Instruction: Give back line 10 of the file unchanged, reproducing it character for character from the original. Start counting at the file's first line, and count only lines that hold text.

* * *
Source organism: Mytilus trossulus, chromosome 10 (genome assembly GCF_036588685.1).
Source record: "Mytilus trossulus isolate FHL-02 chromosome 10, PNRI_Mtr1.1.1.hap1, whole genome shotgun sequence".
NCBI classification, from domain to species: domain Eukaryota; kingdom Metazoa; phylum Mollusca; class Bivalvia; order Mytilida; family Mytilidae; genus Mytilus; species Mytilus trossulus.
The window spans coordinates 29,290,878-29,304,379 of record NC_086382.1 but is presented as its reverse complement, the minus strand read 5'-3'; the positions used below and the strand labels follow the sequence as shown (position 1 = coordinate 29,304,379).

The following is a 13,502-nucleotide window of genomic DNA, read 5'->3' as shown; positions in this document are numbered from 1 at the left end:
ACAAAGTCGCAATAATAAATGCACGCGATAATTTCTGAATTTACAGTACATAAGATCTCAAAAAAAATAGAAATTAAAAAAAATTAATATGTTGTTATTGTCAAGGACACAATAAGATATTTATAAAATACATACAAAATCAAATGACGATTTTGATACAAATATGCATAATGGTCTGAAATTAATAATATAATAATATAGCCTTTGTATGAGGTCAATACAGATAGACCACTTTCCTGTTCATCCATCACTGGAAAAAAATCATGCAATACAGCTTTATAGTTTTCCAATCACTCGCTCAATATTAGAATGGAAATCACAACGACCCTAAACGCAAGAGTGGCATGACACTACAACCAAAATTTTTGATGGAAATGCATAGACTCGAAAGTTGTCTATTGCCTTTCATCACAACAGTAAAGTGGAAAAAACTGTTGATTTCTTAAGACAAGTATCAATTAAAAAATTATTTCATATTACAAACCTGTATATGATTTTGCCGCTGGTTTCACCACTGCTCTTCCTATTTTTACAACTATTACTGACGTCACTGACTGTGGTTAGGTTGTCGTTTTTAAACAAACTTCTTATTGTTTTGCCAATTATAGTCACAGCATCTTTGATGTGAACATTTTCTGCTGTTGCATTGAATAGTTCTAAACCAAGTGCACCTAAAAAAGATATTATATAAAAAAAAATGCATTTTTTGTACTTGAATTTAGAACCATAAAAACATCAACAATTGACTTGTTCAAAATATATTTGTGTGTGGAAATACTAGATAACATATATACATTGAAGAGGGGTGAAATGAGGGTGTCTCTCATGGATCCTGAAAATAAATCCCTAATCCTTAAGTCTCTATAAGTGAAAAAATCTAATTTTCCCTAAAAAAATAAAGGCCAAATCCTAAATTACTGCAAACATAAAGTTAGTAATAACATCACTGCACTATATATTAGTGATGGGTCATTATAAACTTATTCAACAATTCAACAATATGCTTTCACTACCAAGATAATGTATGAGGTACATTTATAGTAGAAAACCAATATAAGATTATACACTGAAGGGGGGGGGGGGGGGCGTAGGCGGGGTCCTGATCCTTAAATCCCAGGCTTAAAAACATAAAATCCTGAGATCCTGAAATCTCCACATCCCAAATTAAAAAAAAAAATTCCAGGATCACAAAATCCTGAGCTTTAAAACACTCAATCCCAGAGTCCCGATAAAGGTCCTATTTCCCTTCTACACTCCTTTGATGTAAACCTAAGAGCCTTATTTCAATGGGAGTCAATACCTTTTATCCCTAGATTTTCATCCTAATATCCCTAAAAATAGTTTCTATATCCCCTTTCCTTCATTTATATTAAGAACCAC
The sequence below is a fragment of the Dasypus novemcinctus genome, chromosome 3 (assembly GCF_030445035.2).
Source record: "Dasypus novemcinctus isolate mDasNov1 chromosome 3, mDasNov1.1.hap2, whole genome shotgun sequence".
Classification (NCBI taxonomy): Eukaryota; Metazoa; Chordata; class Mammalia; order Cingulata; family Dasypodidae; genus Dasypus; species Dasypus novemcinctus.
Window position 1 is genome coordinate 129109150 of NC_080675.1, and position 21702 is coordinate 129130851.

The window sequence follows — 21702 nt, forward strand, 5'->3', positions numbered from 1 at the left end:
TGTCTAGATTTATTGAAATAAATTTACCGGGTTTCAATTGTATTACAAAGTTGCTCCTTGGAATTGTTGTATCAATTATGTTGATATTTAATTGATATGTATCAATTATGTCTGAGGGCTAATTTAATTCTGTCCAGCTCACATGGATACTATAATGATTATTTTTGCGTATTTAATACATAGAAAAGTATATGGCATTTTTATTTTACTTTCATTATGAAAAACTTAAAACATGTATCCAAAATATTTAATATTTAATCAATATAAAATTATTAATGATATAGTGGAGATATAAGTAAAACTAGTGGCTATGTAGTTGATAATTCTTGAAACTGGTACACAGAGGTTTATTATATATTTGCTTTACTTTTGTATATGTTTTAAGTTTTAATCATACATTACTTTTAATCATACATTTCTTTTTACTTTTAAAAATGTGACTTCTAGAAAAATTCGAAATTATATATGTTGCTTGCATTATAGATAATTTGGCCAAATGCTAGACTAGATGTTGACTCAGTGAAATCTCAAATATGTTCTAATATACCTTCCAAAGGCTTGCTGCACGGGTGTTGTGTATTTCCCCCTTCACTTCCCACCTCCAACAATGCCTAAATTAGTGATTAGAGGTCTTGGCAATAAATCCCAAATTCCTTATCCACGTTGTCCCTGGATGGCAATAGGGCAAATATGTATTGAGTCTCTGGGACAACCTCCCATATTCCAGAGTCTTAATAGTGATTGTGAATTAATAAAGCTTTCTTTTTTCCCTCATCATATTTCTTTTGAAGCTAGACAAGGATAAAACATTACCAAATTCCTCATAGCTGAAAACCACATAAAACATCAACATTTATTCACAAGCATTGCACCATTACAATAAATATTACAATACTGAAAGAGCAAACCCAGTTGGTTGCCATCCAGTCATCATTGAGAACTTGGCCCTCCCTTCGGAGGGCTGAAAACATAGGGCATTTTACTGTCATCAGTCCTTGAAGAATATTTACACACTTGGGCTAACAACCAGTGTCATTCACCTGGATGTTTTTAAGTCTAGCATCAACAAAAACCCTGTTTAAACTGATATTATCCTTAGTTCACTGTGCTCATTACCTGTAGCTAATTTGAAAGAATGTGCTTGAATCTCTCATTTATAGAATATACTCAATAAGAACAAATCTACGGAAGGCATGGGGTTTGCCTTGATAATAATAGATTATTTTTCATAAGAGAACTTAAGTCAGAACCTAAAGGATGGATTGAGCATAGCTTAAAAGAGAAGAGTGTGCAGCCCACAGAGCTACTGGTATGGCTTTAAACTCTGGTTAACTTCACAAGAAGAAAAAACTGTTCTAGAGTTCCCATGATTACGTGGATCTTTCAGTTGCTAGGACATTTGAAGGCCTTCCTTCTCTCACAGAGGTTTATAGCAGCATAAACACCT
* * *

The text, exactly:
Window position 1 is genome coordinate 129109150 of NC_080675.1, and position 21702 is coordinate 129130851.